WITH an audible gasp and silent tears, members of Michael Jackson’s family received the verdict they had awaited for more than two years.
Conrad Murray, personal physician to the popstar, was found guilty of involuntary manslaughter, for Jackson’s 2009 death.
The lengthy trial painted Murray as a reckless caregiver who administered a lethal dose of a powerful anaesthetic that killed Jackson on the eve of a highly-anticipated comeback tour.
Lawyers for the Houston-based cardiologist countered that Jackson was addicted to the drug and self-administered the fatal dose when Murray left his bedroom.
Members of Jackson’s family wept quietly after the verdict was read, and his mother, Katherine Jackson later told The Associated Press: “I feel better now”.
La Toya Jackson said she was overjoyed.
“Michael was looking over us,” she said on her way out of the courthouse. She later tweeted: “VICTORY!!!!!!”
The verdict was greeted by joy and relief by fans who congregated outside the courthouse.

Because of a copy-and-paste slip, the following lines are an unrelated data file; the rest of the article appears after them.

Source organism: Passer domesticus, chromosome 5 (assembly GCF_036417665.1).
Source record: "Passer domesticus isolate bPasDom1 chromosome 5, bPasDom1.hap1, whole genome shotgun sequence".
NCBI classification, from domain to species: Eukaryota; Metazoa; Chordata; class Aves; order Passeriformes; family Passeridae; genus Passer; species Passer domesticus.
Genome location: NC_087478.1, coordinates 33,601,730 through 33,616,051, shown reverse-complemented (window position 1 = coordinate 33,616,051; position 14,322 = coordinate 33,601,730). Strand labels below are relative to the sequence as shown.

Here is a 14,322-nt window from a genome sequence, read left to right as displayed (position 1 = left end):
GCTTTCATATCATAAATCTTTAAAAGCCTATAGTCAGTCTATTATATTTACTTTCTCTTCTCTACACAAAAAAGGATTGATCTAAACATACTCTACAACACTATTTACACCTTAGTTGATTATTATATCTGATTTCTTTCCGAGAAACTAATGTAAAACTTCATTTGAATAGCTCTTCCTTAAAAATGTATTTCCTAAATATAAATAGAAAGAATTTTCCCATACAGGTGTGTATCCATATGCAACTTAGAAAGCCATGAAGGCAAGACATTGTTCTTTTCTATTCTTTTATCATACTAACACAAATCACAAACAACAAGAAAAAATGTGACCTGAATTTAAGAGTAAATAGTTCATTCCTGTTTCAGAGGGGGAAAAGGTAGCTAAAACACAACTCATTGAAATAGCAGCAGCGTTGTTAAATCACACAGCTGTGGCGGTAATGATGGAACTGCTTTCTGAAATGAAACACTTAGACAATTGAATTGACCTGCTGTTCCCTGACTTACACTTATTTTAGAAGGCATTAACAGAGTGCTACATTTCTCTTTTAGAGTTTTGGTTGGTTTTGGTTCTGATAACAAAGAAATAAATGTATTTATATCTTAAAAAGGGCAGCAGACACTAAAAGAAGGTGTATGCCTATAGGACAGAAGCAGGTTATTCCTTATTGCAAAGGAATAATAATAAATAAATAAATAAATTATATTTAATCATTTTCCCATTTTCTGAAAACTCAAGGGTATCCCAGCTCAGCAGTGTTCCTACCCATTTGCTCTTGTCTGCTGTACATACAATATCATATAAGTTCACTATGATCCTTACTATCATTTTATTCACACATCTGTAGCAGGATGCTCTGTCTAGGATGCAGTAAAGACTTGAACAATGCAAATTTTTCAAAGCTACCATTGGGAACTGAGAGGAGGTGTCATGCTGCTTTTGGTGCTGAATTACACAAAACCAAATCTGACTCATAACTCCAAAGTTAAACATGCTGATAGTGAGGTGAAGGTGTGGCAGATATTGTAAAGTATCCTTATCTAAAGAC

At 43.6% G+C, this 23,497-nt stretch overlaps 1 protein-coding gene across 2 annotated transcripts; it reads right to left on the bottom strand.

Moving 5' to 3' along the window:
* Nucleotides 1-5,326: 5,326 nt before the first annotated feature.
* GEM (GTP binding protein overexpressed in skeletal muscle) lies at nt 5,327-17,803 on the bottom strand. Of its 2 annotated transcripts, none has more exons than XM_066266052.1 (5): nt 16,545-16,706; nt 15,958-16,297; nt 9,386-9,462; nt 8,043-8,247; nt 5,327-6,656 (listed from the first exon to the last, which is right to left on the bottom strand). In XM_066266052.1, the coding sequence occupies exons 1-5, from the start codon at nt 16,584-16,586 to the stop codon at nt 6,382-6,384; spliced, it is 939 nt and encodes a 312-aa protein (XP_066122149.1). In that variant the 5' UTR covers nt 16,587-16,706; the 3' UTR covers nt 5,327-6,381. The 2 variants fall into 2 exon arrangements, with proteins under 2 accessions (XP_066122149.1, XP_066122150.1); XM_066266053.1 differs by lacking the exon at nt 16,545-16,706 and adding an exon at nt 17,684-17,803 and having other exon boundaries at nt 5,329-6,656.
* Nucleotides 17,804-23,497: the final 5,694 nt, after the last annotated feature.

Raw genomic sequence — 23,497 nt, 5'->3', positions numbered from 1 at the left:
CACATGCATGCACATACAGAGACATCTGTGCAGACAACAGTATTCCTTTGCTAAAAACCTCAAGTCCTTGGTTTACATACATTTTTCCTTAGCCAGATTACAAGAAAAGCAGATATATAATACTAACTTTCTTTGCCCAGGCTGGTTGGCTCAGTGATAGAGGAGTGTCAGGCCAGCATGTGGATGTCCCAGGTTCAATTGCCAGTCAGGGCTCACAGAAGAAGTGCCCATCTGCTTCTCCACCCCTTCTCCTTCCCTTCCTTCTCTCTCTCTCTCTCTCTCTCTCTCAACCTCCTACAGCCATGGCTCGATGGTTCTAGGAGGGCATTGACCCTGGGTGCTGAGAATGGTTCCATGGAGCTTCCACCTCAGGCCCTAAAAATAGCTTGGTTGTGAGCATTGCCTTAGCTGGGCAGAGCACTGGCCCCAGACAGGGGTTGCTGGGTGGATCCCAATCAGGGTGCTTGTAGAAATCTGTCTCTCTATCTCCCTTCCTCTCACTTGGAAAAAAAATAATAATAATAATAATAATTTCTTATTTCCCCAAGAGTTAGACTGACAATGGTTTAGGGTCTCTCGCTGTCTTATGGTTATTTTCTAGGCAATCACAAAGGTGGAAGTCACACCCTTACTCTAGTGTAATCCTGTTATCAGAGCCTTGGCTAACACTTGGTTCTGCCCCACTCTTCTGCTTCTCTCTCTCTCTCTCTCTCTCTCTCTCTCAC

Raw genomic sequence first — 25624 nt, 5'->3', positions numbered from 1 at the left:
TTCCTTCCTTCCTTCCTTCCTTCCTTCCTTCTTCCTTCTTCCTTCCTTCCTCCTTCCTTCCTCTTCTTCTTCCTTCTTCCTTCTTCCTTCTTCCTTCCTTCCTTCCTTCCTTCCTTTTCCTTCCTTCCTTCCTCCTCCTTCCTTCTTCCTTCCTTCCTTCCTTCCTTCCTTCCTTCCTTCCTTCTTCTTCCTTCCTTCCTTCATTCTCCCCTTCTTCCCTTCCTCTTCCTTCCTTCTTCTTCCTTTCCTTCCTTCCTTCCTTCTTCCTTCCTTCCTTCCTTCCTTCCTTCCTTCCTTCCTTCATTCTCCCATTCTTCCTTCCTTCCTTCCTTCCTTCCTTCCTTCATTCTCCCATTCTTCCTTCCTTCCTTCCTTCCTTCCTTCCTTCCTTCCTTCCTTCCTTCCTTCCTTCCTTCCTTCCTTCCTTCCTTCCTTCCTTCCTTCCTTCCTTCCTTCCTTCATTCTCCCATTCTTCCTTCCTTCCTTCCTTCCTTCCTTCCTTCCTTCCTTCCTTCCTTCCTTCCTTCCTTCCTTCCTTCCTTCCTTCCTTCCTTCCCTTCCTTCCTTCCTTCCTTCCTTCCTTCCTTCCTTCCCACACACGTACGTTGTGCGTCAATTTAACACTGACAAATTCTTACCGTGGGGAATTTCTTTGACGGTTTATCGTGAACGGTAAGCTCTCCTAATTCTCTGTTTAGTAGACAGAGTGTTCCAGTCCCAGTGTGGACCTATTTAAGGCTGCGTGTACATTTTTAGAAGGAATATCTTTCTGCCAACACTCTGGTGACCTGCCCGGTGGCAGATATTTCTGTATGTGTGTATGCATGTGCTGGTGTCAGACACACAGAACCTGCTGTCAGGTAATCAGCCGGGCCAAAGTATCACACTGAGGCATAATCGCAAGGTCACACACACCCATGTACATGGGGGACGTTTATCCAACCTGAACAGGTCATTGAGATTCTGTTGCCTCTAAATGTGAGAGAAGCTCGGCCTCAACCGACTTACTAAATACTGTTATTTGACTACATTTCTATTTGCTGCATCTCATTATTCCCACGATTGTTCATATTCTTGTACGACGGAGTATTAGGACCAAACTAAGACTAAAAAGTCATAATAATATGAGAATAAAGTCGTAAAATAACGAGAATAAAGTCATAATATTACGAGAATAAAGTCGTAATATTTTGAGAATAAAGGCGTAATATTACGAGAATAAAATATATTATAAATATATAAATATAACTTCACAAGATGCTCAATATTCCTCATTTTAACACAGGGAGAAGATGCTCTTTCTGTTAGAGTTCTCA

A crowd erupted in cheers after the verdict was handed down. Supporters and fans of Jackson started chanting, “Guilty! Guilty!’
LA District Attorney Steve Cooley praised his deputy David Walgren, who was widely praised for his masterful prosecution of the case, against a defence which some observers thought ended the trial in tatters.
Murray did not testify during the trial but previously acknowledged to police that he gave Jackson propofol and other sedatives on the morning the singer died.
“They put together a compelling case based upon competent evidence. Their presentation of the evidence in the court was superb,” Mr Cooley said.
Mr Walgren himself added: “Our sympathies go out to the Jackson family at this time, for the loss that they have suffered. Not a pop icon but a son and a brother. That’s most important to keep in mind today,” he told reporters.
The judge cited Murray’s ties outside California and the serious nature of the crime as reasons to deny bail, and he was immediately remanded pending a sentencing hearing.
“Dr Murray’s reckless conduct in this case poses a demonstrable risk to the safety of the public” if he remains free on bond, Judge Michael Pastor said.
Murray was handcuffed and taken into custody. He appeared calm as officials led him out of the courtroom.
He faces a possible sentence of up to four years behind bars, and will lose his medical license.
The seven men and five women who held the fate of Murray in their hands were a diverse cross-section of Los Angeles, people of varying ethnicities from different towns who might never have met if they had not been thrown together in the jury pool.
Murray will be sentenced on November 29.